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Innovation's hidden impact on the economy
Productivity is difficult to measure and even harder to predict. Technological innovations have changed the way people work, but the metrics that measure economic growth haven't yet evolved to capture new productivity sources.
Many forecasts are calling for a prolonged slowdown in the US economic growth rate, driven by the twin forces of demographic decline and stagnant worker productivity. It's undeniable the workforce is aging. With baby boomers retiring, the available pool of workers is growing more slowly than in previous decades. However, labor productivity may not be as grim as metrics appear to indicate. In fact, there's good reason to believe that innovation is causing productivity to climb faster than official GDP measures can capture.
Productivity peaks and valleys
From 1900 to 1973, waves of industrialization and urbanization generated 3 percent to 4 percent productivity gains almost every year. In 1970, Congress passed the Clean Air Act, which established regulations that led to improvements in the quality of the environment, but also slowed business activity. As the regulations took effect, labor productivity growth declined to about 1.5 percent annually from 1973 to 1995.
The telecom and information technology (IT) boom helped boost productivity growth to a 3 percent annual average between 1995 and 2004; but since then, the workforce has entered a dramatic and sustained productivity slowdown. Since 2010, labor productivity has increased at a 0.5 percent annual pace.
This slowdown is puzzling. As a leaner, more efficient, better educated and more technologically sophisticated workforce emerged from the recession, a productivity surge should've ensued. Perhaps productivity has rebounded more than the metrics indicate, as official GDP measurements don't appear to fully capture the productivity gains of the digital era.
Five invisible sources of productivity
- Free digital services: It's difficult to measure the value of free online services that are now so easily accessible on smartphones. While such activity is primarily supported by advertising revenues—similar to radio and TV programming–the advertising costs associated with these free digital services likely aren't fully incorporated into the retail price of consumer goods captured by GDP measurements.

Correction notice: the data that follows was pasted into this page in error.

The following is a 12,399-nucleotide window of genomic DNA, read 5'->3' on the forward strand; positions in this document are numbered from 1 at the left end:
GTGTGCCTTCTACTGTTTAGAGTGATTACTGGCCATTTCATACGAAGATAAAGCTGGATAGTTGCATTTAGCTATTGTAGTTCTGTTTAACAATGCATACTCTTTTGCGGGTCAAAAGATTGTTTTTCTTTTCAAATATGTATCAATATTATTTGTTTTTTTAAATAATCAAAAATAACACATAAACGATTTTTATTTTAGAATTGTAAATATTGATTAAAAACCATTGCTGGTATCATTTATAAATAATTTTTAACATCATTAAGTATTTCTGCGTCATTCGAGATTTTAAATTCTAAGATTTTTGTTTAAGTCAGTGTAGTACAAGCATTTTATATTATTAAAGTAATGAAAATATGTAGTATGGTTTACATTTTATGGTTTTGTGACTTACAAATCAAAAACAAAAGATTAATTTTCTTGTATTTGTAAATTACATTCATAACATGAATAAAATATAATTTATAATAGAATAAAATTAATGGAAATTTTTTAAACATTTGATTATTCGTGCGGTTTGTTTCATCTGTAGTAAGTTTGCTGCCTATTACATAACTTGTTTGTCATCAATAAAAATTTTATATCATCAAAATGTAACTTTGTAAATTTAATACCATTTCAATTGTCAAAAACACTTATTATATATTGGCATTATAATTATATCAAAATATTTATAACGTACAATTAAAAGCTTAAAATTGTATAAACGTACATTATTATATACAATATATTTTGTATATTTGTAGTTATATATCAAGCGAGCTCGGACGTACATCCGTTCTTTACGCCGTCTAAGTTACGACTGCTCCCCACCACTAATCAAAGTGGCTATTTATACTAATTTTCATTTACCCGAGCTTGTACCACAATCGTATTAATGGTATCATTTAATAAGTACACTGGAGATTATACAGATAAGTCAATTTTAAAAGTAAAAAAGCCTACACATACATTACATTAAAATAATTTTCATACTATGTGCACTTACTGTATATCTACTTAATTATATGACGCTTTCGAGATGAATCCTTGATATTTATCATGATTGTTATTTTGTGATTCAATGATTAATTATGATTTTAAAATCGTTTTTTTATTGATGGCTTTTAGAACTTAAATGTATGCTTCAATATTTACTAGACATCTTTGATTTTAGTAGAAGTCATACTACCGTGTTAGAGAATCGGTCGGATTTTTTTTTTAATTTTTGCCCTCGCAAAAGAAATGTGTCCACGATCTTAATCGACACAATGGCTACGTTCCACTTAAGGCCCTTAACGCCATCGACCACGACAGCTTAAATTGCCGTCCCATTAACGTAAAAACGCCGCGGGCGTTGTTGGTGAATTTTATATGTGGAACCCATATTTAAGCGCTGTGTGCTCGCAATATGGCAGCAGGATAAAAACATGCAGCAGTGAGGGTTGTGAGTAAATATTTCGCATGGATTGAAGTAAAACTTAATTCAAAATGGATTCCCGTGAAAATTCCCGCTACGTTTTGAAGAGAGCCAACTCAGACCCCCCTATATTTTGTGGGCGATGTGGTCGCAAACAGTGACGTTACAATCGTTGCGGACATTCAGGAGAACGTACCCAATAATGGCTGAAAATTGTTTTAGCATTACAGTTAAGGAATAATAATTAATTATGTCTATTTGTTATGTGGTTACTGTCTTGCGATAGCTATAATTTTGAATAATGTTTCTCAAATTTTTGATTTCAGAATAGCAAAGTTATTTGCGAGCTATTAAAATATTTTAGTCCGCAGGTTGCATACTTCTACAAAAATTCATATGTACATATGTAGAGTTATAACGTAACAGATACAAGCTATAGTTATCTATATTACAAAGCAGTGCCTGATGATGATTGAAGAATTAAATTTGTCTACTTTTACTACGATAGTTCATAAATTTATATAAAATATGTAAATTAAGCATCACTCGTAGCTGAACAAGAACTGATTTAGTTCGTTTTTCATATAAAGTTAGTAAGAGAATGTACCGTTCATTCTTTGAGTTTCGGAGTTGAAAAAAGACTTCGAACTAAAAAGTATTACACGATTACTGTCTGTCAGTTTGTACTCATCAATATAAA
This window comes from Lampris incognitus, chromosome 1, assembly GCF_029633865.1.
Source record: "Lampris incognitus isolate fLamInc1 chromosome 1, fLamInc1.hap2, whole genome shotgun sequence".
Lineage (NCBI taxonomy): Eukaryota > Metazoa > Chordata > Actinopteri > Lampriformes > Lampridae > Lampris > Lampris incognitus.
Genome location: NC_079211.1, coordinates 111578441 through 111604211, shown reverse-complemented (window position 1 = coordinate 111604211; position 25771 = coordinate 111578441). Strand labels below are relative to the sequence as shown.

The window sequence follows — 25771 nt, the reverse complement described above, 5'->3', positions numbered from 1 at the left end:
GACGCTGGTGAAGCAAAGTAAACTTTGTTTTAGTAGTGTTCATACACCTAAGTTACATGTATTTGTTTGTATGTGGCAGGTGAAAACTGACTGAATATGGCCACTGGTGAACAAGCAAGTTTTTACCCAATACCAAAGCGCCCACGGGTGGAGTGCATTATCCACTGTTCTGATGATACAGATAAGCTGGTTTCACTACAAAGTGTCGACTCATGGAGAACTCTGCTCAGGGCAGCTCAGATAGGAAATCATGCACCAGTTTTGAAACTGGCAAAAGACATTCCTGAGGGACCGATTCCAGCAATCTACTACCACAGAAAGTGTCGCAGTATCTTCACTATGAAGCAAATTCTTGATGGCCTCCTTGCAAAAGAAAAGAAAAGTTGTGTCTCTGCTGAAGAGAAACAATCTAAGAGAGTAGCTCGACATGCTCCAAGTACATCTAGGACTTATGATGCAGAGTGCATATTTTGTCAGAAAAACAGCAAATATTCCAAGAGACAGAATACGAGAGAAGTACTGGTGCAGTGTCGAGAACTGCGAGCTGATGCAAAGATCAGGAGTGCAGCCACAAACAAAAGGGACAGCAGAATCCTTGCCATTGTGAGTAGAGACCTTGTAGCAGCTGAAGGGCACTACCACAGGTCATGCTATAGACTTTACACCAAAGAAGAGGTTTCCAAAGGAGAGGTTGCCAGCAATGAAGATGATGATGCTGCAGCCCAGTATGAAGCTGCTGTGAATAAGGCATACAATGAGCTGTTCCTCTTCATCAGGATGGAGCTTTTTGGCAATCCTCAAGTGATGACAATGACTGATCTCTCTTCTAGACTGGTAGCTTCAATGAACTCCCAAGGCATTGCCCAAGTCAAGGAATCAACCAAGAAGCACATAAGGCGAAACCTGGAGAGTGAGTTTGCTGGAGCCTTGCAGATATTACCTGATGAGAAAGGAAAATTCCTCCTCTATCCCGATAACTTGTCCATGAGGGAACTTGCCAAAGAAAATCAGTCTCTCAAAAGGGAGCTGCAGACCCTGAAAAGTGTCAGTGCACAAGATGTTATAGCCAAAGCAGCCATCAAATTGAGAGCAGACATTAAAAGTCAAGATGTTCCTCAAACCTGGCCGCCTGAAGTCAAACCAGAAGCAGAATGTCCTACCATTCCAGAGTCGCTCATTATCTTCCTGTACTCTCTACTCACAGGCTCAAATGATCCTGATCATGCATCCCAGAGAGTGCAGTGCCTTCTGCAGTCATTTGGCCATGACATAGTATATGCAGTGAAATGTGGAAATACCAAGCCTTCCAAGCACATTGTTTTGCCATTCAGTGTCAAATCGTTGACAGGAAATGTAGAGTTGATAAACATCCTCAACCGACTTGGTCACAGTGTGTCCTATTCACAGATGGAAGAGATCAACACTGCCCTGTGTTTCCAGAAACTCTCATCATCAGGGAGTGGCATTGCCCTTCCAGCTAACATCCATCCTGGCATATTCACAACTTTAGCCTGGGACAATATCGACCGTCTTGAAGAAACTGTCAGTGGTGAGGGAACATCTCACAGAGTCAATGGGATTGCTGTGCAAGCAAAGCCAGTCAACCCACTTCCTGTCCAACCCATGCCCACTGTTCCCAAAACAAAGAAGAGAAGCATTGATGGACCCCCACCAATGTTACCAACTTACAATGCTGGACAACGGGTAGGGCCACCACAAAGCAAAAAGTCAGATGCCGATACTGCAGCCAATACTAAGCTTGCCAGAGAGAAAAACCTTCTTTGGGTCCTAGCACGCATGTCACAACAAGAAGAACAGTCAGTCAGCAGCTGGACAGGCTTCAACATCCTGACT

- E-commerce: Official measures may also be missing a significant share of e-commerce currently being subsidized by company shareholders. Perks like free delivery may not appear on customers' receipts, but investors in large online retailers clearly believe such subsidized incentives create value because stock prices rise even though these companies have yet to produce much in earnings.
- The gig economy: Today's sharing economy is creating new consumer markets, as evidenced by companies such as Uber, Lyft and Airbnb. But surveys of consumer spending are likely missing some of the services being exchanged in the gig economy.
- Intangible investments: The official measure of GDP includes some types of intangible business investments, such as mineral exploration and scientific research and development. But other intangible investments aren't measured, including employee training, brand equity and organizational capital. As a share of total capital spending, intangible investment is growing about twice as fast as other categories of business investment, so when a large share of investment activity isn't counted, worker productivity will appear to slump.
- Digital depreciation: The steadily falling price of computing power complicates attempts to measure the true value of IT investment. Prior to 2004, the Bureau of Economic Analysis (BEA) used Intel's back catalogue to determine how quickly the price of digital hardware was depreciating. But Intel has since stopped discounting its obsolete chips, and many analysts believe that improvements in IT equipment are no longer fully reflected in the BEA's figures.
When the value of new computing technology is underestimated, the apparent productivity of the entire IT industry is diminished. As a result, official labor productivity figures are likely missing the gains from one of the country's most innovative sectors.
A bright economy
Productivity growth is difficult to predict. It's largely driven by technological progress, which occurs in uneven bursts as incremental advances give way to market-changing breakthroughs. The present pace of labor productivity growth likely has little bearing on its future direction. Already, fields like artificial intelligence and robotics are reshaping a handful of industries, and they'll likely continue to revolutionize the way the workforce operates.
With entitlement programs such as Social Security and Medicare reliant on GDP growth to sustain their funding, the US will need a more productive workforce to support its aging population. While the current metrics point to a disappointing trend, the accelerating pace of innovation will likely lead to new jobs and better living conditions. And as GDP measurements evolve, we'll likely see a more positive productivity trend emerge.
Jim Glassman is a managing director and head economist at JPMorgan Chase.